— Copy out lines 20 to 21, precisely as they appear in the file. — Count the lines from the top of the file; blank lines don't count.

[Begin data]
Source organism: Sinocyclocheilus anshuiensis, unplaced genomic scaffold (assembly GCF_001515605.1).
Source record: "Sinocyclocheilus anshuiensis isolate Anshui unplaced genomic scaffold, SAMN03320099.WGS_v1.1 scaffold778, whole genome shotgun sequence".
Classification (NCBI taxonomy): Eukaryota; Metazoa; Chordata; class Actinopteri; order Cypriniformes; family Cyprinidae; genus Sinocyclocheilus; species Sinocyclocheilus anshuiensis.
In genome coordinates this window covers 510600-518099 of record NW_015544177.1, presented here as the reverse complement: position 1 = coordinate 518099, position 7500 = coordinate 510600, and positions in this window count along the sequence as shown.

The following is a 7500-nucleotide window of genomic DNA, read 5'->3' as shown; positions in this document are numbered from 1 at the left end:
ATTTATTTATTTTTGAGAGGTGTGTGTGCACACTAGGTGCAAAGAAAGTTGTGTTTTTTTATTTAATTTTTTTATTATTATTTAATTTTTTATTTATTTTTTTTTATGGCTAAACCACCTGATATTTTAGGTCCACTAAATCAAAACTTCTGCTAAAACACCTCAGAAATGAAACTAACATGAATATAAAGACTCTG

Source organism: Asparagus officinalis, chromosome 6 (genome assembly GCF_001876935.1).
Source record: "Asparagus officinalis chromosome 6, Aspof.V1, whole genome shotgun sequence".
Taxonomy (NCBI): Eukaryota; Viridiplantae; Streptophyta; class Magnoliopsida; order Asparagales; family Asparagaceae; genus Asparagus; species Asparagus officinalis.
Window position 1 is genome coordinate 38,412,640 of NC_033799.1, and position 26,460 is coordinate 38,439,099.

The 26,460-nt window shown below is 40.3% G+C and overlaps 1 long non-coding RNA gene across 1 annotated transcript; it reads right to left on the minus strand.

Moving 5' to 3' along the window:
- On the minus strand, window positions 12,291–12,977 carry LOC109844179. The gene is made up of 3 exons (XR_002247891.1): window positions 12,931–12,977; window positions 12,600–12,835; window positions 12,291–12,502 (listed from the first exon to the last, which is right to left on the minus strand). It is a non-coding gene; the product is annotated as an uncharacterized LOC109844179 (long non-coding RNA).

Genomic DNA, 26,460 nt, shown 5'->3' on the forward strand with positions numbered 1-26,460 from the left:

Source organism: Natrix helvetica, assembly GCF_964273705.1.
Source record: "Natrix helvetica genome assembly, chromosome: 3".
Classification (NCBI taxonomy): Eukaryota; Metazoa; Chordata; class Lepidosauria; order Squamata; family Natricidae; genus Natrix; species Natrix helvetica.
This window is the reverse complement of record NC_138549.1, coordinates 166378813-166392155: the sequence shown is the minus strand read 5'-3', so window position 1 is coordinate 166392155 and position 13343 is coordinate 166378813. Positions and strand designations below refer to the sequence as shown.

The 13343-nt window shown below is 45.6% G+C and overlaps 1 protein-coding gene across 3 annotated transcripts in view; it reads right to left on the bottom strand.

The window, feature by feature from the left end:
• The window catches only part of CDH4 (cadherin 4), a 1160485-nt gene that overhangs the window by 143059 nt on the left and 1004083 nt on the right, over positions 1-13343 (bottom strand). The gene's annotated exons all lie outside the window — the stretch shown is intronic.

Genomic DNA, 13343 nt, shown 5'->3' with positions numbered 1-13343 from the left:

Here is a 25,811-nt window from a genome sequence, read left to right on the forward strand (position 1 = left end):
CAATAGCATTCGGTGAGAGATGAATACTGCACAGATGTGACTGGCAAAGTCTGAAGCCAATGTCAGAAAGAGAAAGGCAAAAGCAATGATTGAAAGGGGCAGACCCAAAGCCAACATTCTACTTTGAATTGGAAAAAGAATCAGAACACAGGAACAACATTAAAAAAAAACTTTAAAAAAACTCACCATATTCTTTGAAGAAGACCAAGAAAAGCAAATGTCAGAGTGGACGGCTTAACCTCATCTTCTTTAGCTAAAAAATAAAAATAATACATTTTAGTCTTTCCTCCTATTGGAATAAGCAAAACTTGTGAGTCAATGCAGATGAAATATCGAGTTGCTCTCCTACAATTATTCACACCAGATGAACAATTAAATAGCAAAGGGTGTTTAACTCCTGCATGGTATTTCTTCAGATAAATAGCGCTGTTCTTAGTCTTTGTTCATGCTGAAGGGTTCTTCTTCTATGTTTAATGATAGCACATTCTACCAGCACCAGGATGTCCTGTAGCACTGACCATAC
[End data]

The window, feature by feature from the left end:
• The window catches only part of CDH4 (cadherin 4), a 1160485-nt gene that overhangs the window by 143059 nt on the left and 1004083 nt on the right, over positions 1-13343 (bottom strand). The gene's annotated exons all lie outside the window — the stretch shown is intronic.